The Bat Segundo Show: Lawrence Weschler

Lawrence Weschler appeared on The Bat Segundo Show #420. He is most recently the author of Uncanny Valley.


Condition of Mr. Segundo: Feeling 95% himself, wondering why he recoils at his mirror image.

Author: Lawrence Weschler

Subjects Discussed: Masahiro Mori’s “uncanny valley,” Zeno’s paradox, the difficulties of animating the face, getting past the uncanny valley in our lifetime, Quidditch matches, the human face as the welter of emotions, Paul Ekman’s Action Units, how humans are attuned to the slightest variation, human and robotic faces, engineers and college experiments, Nicholas of Cusa and his arguments with Aquinas, circles and polygons, the beginnings of the “leap of faith,” narrative, Peter Paul, and Mary’s “The Great Mandala,” “Marcel the Shell With Shoes On,” Avatar, the human brain secreting stories, the Capgras delusion theory, the Oakes twins, reconfiguring perspective onto a convex plane, Stephen Wiltshire, Oliver Sacks’s An Anthropologist on Mars, tracing the world purely through the eyes, the difficulties in confining thoughts to footnotes, Kepler and how to observe comets, Cinerama, curved projection and straight perception, David Hockney, the illusory nature of “straight” streets, architects who cannot compensate for bowing, natural bowed perception and digital rectilinear recreation, Walter Murch, In the Blink of an Eye, teaching a class with 50% poets and 50% reporters, analog vs. digital editing, the Apocalypse Now Valkyrie sequence reconfigured in Jarhead, crazy remarks uttered by John Milius, whether or not war films inevitably transform into war pornography, Anthony Swofford, authentic war movies, Samuel Fuller, contemplating the idea of a film capable of killing an audience through its authenticity, confusing moths for motes within the twin lights of the 9/11 WTC memorial, Decasia, trusting visual associations when our ocular proof is so unreliable, Everything That Rises, apophenia, confronting paradoxical forms of art, Freud’s unheimlich, a 1982 anti-nuclear protest at Denmark’s Louisiana Museum, responding to David Ulin’s knee-jerk hostility to anarchism, Occupy Wall Street, whether protest is nullified if the activists aren’t aware of the symbolism, Bill Zimmerman, comparisons between the Occupy movement and Polish resistance in the 1960s, politics as theater, “No Drama” Obama, Tahrir Square, the generational conditions of protest, comparisons between Ugandan corruption and American corruption, the lack of an “enoughness” concept, and the acquisition of wealth and the uncanny valley.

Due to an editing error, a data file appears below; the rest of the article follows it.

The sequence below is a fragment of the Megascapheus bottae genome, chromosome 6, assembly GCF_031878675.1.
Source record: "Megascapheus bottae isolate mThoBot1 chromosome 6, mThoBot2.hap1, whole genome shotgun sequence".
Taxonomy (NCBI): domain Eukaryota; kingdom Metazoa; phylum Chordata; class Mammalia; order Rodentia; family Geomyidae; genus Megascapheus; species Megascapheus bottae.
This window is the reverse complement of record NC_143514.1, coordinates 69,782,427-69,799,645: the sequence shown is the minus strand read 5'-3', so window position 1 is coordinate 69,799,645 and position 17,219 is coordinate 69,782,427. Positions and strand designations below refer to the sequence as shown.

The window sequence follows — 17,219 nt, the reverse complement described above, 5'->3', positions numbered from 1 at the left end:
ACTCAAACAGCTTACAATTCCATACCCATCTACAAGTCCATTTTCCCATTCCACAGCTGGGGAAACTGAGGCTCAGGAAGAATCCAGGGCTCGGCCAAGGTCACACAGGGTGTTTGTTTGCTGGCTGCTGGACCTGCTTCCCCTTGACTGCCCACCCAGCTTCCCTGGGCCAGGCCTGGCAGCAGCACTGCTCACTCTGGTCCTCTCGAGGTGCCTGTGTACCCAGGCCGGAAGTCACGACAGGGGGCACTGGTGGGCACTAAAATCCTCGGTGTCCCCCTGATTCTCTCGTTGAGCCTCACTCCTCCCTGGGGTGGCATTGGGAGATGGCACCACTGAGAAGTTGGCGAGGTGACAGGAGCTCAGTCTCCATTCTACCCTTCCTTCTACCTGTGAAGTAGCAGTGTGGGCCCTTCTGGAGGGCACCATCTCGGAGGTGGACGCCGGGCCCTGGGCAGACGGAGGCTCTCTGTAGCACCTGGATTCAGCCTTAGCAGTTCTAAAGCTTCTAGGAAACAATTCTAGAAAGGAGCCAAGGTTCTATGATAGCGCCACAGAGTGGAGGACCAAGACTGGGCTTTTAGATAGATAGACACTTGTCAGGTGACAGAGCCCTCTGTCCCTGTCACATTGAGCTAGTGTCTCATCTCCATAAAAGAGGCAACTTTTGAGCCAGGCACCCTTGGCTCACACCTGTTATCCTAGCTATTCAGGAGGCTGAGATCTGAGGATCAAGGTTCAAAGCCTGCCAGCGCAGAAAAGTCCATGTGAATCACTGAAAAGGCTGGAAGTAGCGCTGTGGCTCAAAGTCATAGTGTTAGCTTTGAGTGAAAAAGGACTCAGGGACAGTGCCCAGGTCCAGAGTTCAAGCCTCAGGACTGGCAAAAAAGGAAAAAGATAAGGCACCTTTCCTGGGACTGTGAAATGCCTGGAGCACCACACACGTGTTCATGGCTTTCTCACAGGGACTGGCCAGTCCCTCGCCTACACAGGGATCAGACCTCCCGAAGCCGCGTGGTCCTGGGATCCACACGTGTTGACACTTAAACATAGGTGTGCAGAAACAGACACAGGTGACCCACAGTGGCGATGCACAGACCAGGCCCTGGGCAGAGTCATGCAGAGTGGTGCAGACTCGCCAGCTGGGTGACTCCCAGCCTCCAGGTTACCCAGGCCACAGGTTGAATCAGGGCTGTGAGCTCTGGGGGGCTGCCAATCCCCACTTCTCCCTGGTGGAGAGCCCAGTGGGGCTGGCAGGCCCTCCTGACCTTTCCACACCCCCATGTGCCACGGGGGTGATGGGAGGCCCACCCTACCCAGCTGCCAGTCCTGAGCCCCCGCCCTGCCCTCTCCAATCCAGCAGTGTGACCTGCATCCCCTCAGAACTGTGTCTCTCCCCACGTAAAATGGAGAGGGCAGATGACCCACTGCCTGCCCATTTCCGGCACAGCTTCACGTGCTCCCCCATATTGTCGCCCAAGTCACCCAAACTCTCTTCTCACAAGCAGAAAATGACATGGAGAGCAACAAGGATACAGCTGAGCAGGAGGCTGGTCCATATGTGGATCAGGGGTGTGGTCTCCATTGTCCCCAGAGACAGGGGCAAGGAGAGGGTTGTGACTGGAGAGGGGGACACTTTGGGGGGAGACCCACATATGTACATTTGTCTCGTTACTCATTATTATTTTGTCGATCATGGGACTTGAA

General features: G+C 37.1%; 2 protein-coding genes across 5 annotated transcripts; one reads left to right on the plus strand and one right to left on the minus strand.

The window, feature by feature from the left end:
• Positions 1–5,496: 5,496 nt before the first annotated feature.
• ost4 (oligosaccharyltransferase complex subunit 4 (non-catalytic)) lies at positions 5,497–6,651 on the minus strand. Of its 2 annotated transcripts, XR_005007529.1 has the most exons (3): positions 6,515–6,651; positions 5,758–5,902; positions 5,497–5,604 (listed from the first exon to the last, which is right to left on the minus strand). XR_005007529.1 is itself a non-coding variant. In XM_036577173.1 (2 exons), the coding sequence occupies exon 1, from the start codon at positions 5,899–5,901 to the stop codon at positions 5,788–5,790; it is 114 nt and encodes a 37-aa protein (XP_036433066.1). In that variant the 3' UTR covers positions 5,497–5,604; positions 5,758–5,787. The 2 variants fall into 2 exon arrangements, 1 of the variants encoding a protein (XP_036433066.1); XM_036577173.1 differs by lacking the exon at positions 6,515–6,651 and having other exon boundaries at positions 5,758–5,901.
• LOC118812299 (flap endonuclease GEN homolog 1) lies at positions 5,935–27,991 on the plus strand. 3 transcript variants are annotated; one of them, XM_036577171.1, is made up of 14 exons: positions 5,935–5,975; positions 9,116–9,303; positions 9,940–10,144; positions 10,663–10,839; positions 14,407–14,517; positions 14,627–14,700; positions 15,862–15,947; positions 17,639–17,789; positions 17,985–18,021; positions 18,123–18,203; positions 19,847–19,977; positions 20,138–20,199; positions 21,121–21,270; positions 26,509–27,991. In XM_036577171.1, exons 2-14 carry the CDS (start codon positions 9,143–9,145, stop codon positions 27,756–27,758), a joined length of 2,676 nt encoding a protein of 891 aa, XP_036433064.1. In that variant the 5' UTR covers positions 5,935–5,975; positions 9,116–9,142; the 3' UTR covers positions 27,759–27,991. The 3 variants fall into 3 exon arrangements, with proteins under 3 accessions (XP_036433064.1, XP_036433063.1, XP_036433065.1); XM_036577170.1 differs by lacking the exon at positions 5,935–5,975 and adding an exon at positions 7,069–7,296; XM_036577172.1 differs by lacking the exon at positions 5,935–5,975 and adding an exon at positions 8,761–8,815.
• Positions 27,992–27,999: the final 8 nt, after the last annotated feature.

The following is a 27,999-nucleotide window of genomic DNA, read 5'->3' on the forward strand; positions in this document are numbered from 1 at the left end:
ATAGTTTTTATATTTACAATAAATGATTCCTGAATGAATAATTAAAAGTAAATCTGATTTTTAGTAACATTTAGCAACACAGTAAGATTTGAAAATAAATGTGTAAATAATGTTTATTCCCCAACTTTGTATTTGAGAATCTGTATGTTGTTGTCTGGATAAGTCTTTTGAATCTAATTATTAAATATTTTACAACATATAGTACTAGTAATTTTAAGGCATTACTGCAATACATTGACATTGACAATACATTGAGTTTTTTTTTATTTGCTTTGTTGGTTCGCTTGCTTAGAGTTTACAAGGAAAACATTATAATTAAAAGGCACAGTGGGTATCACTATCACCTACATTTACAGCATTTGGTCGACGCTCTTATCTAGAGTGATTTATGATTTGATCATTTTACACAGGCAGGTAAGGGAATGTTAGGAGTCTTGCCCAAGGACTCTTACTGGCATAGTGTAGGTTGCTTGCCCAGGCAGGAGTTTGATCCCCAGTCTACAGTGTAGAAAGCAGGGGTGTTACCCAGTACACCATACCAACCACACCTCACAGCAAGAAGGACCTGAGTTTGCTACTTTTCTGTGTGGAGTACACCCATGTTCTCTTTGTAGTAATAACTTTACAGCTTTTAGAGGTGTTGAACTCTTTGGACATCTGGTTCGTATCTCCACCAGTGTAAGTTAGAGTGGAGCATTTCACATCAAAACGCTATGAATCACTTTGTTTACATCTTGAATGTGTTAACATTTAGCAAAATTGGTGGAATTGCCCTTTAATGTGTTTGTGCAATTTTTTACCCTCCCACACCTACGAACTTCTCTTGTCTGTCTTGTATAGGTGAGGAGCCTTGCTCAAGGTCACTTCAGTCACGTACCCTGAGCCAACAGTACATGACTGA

Correspondent: Let’s start off with the basis of this book. The uncanny valley. Masahiro Mori’s notion where at a certain point in the evolution of robots — maybe 90 or 95% — suddenly humans tend to recoil if the look or the feel is just not human. The opening essay in this book, which appeared in Wired nearly a decade ago, juxtaposes this issue against Zeno’s paradox, where you’re forever trying to travel the half distance, then the half distance after that, and you’ll never actually reach the end point. You declare “Close Enough for All Practical Purposes” to be the engineer’s ultimate response — this essay, of course, being one in regard to animating the face. But I’m wondering if there’s any legitimate way to reconcile Mori and Zeno. And also, based off of recent developments, is getting past the uncanny valley possible in our lifetimes on the robotics front? What of this? Let’s start off here.